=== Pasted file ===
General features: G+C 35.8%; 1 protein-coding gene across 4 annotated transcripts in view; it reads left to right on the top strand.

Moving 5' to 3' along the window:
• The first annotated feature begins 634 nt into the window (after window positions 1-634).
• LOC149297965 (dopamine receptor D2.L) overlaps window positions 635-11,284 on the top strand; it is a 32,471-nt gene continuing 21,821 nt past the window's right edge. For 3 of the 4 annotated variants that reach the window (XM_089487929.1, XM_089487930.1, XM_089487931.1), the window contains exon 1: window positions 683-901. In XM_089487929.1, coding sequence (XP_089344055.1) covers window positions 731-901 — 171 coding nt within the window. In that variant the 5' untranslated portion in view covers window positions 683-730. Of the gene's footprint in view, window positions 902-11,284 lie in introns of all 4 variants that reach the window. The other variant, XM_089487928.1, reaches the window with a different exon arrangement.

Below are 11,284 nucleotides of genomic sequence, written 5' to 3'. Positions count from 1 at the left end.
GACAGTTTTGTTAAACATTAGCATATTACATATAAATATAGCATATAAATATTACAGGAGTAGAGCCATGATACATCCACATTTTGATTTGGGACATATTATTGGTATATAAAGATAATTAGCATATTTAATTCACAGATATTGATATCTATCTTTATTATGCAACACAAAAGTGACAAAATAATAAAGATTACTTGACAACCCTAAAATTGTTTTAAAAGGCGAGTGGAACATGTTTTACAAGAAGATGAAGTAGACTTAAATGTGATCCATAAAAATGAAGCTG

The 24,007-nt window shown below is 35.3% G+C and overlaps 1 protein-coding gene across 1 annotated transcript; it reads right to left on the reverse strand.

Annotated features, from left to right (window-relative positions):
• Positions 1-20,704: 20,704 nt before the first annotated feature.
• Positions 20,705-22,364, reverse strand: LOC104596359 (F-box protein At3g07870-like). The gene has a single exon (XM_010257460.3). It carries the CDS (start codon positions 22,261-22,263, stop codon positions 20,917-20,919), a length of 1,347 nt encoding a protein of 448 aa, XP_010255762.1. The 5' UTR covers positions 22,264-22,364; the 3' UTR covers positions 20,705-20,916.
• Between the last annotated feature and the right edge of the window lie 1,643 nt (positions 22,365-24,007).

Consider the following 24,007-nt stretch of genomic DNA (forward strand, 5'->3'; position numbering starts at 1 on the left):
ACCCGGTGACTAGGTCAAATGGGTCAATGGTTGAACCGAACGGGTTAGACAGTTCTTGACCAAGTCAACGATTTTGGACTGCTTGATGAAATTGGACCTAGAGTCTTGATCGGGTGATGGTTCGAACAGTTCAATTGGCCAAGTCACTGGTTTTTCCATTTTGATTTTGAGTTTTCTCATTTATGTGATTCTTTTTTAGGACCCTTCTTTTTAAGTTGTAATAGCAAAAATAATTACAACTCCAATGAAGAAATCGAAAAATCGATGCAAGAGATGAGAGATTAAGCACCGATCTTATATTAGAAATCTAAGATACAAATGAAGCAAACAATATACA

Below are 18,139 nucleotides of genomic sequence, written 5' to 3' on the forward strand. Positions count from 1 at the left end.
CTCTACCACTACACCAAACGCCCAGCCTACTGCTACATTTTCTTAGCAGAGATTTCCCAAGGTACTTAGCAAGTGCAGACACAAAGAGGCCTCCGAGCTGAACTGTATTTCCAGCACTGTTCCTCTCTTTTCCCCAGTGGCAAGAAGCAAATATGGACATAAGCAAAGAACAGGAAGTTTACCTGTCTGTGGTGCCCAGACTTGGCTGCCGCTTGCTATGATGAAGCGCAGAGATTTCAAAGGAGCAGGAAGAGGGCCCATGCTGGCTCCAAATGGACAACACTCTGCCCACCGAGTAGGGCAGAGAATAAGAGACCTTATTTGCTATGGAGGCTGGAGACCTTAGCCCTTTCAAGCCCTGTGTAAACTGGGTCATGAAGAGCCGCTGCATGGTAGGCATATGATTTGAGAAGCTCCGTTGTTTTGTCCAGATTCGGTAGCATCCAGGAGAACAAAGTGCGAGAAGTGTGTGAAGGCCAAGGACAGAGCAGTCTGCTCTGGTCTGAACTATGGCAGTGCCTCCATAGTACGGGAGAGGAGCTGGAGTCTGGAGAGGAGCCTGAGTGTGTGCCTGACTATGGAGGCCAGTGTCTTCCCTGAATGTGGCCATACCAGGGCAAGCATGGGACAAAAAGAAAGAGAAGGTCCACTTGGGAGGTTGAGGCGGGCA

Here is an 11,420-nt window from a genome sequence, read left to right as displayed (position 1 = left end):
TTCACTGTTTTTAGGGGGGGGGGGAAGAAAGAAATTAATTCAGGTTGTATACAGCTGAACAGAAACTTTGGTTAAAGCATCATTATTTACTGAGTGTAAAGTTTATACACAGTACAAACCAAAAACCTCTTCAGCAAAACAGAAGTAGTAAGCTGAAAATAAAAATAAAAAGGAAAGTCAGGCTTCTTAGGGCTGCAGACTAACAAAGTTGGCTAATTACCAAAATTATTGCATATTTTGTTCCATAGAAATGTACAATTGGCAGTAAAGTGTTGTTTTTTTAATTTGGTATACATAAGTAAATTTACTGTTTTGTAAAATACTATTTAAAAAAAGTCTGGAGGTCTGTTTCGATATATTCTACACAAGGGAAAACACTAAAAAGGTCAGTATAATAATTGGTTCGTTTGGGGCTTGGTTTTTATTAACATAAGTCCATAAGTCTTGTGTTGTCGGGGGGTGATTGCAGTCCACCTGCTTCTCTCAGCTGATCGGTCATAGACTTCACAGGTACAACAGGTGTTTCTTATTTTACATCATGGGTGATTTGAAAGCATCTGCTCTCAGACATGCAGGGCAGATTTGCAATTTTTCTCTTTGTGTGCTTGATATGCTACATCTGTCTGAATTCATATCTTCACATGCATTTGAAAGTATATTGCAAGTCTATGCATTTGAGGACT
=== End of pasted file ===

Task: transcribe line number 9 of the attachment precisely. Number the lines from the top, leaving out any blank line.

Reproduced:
• Positions 1-20,704: 20,704 nt before the first annotated feature.